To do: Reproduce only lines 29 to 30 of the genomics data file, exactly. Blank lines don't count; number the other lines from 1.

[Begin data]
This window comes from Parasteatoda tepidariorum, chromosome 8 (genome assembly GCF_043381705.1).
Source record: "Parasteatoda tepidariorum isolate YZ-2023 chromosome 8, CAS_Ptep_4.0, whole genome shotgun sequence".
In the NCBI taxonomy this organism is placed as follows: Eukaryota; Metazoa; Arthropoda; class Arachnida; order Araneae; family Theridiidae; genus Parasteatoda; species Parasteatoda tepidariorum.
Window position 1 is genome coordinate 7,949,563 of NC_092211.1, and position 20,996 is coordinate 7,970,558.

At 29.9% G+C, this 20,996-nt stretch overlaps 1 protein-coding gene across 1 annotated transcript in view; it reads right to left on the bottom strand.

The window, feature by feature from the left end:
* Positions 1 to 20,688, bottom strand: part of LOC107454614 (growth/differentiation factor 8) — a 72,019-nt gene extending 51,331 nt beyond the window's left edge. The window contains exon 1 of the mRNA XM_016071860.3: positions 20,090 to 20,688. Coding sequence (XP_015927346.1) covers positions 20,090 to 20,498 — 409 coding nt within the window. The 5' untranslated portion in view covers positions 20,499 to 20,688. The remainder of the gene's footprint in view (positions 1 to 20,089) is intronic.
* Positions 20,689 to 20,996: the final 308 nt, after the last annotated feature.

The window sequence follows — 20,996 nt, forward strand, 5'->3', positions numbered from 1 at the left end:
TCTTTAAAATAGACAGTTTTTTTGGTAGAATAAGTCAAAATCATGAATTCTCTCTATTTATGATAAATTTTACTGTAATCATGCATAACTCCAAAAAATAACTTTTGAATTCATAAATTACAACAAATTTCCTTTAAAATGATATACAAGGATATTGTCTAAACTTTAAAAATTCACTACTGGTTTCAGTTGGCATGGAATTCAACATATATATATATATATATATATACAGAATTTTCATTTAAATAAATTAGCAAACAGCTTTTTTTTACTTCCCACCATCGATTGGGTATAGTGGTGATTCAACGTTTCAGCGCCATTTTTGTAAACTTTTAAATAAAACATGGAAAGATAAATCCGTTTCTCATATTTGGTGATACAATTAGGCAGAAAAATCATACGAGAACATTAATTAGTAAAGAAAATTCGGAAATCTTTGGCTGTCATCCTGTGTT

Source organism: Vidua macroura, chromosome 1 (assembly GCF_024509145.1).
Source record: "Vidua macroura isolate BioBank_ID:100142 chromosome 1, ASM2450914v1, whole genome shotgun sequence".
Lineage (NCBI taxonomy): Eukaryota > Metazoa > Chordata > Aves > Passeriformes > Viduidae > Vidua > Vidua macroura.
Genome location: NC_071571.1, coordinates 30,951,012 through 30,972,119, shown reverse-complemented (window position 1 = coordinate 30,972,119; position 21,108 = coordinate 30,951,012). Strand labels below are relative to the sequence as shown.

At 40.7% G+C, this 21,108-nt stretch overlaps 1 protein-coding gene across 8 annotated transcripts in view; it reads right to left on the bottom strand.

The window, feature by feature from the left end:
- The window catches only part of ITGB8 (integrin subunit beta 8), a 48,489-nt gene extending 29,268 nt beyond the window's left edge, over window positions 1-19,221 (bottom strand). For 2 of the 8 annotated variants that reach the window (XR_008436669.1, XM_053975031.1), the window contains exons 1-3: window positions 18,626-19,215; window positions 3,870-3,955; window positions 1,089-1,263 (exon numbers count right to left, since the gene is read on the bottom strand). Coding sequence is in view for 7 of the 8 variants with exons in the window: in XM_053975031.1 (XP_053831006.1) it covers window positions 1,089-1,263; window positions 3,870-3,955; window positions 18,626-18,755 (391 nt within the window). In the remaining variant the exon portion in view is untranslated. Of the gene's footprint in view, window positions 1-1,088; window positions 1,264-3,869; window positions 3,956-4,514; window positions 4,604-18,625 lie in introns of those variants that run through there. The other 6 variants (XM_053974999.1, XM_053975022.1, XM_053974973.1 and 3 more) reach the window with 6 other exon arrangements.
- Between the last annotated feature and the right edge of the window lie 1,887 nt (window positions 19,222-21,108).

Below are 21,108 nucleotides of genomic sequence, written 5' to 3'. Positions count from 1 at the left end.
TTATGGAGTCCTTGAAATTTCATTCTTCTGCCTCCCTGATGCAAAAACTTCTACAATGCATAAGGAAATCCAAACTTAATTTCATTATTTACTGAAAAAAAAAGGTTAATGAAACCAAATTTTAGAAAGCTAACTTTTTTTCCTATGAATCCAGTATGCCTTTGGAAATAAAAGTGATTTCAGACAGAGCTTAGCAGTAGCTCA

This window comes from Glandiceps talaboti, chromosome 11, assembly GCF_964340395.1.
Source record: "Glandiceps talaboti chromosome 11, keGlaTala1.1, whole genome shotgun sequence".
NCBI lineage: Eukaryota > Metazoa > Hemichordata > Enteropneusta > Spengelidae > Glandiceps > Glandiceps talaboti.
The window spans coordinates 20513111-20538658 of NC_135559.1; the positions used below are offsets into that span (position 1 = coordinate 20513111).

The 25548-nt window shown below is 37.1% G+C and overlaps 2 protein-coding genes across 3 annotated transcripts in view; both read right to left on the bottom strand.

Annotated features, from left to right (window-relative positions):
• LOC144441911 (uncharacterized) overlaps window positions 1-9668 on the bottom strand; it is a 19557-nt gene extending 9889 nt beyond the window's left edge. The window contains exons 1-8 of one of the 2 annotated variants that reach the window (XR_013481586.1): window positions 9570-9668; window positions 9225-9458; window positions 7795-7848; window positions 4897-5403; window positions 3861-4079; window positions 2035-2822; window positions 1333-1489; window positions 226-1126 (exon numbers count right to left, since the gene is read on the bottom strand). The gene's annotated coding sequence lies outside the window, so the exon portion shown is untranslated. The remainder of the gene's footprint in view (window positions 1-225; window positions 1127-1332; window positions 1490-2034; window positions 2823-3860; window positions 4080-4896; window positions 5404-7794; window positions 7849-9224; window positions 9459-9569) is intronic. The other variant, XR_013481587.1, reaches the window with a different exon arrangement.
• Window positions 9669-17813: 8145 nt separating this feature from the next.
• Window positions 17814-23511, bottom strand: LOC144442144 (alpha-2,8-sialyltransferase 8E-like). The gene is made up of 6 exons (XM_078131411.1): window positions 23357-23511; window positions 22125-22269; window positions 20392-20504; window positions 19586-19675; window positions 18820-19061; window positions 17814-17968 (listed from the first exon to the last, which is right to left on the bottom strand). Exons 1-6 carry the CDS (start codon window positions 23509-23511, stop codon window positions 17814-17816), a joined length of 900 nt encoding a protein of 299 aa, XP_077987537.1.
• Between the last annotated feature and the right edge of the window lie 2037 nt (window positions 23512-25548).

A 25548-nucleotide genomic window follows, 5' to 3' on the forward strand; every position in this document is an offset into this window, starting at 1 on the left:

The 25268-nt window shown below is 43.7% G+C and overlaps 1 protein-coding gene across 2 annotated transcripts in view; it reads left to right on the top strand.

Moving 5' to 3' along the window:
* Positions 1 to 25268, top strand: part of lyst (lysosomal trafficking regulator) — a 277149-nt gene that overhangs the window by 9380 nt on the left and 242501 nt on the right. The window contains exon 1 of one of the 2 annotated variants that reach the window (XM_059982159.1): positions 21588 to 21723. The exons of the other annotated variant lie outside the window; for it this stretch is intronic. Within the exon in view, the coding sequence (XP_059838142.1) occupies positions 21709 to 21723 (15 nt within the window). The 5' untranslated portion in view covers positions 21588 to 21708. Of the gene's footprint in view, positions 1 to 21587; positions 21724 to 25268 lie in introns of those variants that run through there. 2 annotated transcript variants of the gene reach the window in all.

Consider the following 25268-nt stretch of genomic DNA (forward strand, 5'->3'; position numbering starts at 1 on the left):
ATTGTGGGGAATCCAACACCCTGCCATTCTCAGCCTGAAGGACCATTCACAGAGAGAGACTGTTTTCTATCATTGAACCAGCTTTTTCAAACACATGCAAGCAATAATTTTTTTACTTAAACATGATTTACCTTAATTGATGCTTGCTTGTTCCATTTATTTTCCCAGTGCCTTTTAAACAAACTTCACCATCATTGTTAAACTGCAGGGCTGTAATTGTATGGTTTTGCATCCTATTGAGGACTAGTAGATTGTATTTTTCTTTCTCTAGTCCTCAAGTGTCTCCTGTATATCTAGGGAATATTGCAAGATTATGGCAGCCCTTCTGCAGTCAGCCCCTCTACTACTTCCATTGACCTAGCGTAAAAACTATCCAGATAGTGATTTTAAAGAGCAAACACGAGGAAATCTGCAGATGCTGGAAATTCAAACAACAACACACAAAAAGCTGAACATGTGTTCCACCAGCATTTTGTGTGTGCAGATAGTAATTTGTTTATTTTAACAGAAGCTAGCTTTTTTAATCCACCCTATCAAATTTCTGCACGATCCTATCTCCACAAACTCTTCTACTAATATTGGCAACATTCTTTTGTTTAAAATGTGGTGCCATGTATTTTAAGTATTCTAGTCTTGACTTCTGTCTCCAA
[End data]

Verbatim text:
• Window positions 17814-23511, bottom strand: LOC144442144 (alpha-2,8-sialyltransferase 8E-like). The gene is made up of 6 exons (XM_078131411.1): window positions 23357-23511; window positions 22125-22269; window positions 20392-20504; window positions 19586-19675; window positions 18820-19061; window positions 17814-17968 (listed from the first exon to the last, which is right to left on the bottom strand). Exons 1-6 carry the CDS (start codon window positions 23509-23511, stop codon window positions 17814-17816), a joined length of 900 nt encoding a protein of 299 aa, XP_077987537.1.
• Between the last annotated feature and the right edge of the window lie 2037 nt (window positions 23512-25548).